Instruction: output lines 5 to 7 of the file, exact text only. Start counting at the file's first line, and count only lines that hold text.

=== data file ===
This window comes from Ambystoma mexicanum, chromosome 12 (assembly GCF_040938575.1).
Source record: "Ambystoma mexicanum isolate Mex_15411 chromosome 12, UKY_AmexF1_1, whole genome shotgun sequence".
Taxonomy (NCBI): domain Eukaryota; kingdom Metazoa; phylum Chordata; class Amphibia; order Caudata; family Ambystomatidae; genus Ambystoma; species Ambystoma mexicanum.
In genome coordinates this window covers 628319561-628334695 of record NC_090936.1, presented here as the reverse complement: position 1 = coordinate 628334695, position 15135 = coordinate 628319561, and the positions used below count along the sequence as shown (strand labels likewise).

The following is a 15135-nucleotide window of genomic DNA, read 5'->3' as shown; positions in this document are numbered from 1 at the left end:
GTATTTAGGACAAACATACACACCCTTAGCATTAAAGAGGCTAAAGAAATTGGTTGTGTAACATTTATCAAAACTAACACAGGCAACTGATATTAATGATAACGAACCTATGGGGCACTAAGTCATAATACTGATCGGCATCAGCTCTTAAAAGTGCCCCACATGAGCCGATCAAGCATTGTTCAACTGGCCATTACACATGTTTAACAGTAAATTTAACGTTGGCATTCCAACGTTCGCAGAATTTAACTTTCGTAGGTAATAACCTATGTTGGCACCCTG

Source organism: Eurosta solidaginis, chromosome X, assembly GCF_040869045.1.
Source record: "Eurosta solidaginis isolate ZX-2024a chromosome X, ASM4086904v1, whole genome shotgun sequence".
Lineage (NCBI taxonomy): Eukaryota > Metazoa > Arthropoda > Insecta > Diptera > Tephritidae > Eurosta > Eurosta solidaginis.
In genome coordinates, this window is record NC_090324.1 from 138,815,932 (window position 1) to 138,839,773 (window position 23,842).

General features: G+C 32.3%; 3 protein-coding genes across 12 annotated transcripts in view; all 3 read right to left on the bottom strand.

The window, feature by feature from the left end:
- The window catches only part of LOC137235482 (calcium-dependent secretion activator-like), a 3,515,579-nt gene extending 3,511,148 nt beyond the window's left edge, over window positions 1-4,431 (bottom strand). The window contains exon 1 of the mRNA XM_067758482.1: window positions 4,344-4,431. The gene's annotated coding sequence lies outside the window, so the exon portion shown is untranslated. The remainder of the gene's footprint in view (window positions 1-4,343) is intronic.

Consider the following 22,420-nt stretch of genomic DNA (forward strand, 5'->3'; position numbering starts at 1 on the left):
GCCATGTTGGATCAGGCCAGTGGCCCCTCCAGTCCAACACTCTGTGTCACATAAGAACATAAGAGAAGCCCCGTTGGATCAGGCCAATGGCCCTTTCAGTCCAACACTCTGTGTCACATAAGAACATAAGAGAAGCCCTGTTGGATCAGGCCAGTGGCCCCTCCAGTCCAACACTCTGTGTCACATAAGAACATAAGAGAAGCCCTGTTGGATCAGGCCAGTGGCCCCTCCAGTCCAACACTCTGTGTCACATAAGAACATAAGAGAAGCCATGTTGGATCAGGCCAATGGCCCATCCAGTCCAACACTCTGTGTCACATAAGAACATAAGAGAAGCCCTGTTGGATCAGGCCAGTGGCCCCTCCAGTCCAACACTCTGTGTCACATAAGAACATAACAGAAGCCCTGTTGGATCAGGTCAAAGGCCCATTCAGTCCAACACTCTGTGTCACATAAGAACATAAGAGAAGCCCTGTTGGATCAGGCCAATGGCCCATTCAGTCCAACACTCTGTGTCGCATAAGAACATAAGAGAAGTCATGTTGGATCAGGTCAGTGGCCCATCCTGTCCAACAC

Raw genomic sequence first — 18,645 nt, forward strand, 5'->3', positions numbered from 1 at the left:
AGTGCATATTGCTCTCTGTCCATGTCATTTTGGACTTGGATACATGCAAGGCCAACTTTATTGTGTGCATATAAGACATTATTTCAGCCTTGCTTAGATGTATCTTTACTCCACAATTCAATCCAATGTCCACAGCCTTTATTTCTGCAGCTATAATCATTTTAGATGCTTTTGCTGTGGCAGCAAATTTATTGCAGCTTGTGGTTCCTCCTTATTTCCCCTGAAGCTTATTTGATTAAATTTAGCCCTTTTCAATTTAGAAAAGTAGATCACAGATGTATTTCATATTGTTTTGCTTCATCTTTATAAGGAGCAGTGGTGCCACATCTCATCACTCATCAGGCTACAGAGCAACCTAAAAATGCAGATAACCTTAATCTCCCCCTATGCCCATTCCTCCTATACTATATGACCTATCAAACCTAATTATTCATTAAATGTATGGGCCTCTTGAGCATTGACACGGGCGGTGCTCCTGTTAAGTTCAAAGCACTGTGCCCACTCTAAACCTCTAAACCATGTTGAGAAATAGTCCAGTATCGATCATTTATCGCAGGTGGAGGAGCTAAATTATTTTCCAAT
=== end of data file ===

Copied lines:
The following is a 15135-nucleotide window of genomic DNA, read 5'->3' as shown; positions in this document are numbered from 1 at the left end:
GTATTTAGGACAAACATACACACCCTTAGCATTAAAGAGGCTAAAGAAATTGGTTGTGTAACATTTATCAAAACTAACACAGGCAACTGATATTAATGATAACGAACCTATGGGGCACTAAGTCATAATACTGATCGGCATCAGCTCTTAAAAGTGCCCCACATGAGCCGATCAAGCATTGTTCAACTGGCCATTACACATGTTTAACAGTAAATTTAACGTTGGCATTCCAACGTTCGCAGAATTTAACTTTCGTAGGTAATAACCTATGTTGGCACCCTG

Source organism: Eurosta solidaginis, chromosome X, assembly GCF_040869045.1.